Antibiotic treatment failure in four common infections in UK primary care 1991-2012: longitudinal analysis
- Additional Document Info
- View All
OBJECTIVE: To characterise failure of antibiotic treatment in primary care in the United Kingdom in four common infection classes from 1991 to 2012. DESIGN: Longitudinal analysis of failure rates for first line antibiotic monotherapies associated with diagnoses for upper and lower respiratory tract infections, skin and soft tissue infections, and acute otitis media. SETTING: Routine primary care data from the UK Clinical Practice Research Datalink (CPRD). MAIN OUTCOME MEASURES: Adjusted rates of treatment failure defined by standardised criteria and indexed to year 1 (1991=100). RESULTS: From 58 million antibiotic prescriptions in CPRD, we analysed 10,967,607 monotherapy episodes for the four indications: 4,236,574 (38.6%) for upper respiratory tract infections; 3,148,947 (28.7%) for lower respiratory tract infections; 2,568,230 (23.4%) for skin and soft tissue infections; and 1,013,856 (9.2%) for acute otitis media. In 1991, the overall failure rate was 13.9% (12.0% for upper respiratory tract infections; 16.9% for lower respiratory tract infections; 12.8% for skin and soft tissue infections; and 13.9% for acute otitis media). By 2012, the overall failure rate was 15.4%, representing an increase of 12% compared with 1991 (adjusted value indexed to first year (1991) 112, 95% confidence interval 112 to 113). The highest rate was seen in lower respiratory tract infections (135, 134 to 136). While failure rates were below 20% for most commonly prescribed antibiotics (amoxicillin, phenoxymethylpenicillin (penicillin-V), and flucloxacillin), notable increases were seen for trimethoprim in the treatment of upper respiratory tract infections (from 29.2% in 1991-95 to 70.1% in 2008-12) and for ciprofloxacin (from 22.3% in 1991-95 to 30.8% in 2008-12) and cefalexin (from 22.0% in 1991-95 to 30.8% in 2008-12) in the treatment of lower respiratory tract infections. Failure rates for broad spectrum penicillins, macrolides, and flucloxacillin remained largely stable. CONCLUSIONS: From 1991 to 2012, more than one in 10 first line antibiotic monotherapies for the selected infections were associated with treatment failure. Overall failure rates increased by 12% over this period, with most of the increase occurring in more recent years, when antibiotic prescribing in primary care plateaued and then increased.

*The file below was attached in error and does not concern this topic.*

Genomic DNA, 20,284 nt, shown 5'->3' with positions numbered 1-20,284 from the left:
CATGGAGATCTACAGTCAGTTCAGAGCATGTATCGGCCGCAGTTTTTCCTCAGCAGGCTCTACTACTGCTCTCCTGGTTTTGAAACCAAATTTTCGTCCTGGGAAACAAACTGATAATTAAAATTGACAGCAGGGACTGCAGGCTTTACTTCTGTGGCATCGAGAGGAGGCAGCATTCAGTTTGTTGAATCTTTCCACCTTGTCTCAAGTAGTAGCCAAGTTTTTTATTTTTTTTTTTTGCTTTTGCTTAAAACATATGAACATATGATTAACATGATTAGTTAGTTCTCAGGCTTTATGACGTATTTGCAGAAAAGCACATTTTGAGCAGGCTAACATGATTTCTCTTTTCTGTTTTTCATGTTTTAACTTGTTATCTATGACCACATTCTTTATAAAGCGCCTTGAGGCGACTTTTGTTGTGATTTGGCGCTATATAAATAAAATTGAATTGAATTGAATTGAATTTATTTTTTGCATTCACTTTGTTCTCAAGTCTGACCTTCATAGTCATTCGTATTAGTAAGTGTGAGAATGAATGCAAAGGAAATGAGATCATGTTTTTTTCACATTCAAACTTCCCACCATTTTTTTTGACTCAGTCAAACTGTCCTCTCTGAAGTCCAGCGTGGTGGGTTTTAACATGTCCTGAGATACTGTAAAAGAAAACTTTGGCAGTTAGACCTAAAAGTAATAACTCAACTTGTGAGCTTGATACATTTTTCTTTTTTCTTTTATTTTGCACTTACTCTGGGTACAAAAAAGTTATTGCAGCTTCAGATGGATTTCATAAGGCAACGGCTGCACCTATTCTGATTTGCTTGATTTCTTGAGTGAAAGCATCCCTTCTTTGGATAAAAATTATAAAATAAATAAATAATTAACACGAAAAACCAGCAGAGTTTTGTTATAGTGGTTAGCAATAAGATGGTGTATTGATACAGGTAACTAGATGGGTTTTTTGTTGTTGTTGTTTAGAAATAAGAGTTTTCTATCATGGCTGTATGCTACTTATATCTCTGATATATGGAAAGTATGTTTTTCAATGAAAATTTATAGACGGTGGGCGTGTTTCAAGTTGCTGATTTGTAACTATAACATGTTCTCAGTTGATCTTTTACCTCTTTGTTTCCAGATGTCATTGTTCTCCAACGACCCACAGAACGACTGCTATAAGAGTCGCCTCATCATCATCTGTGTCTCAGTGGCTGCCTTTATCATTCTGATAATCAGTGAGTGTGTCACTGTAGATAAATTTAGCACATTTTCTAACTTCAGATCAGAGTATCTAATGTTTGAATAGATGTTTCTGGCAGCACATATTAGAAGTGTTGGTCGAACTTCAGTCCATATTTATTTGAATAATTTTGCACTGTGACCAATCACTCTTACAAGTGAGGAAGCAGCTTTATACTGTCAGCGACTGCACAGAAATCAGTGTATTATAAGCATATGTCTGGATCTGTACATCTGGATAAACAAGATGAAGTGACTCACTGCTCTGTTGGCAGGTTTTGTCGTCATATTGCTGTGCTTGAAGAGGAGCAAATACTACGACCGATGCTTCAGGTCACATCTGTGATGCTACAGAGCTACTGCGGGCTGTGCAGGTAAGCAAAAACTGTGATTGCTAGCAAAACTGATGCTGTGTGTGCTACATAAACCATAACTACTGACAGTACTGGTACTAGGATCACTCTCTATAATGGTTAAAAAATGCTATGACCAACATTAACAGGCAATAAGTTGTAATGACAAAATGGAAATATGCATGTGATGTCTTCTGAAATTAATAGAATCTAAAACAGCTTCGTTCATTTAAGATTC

has subject area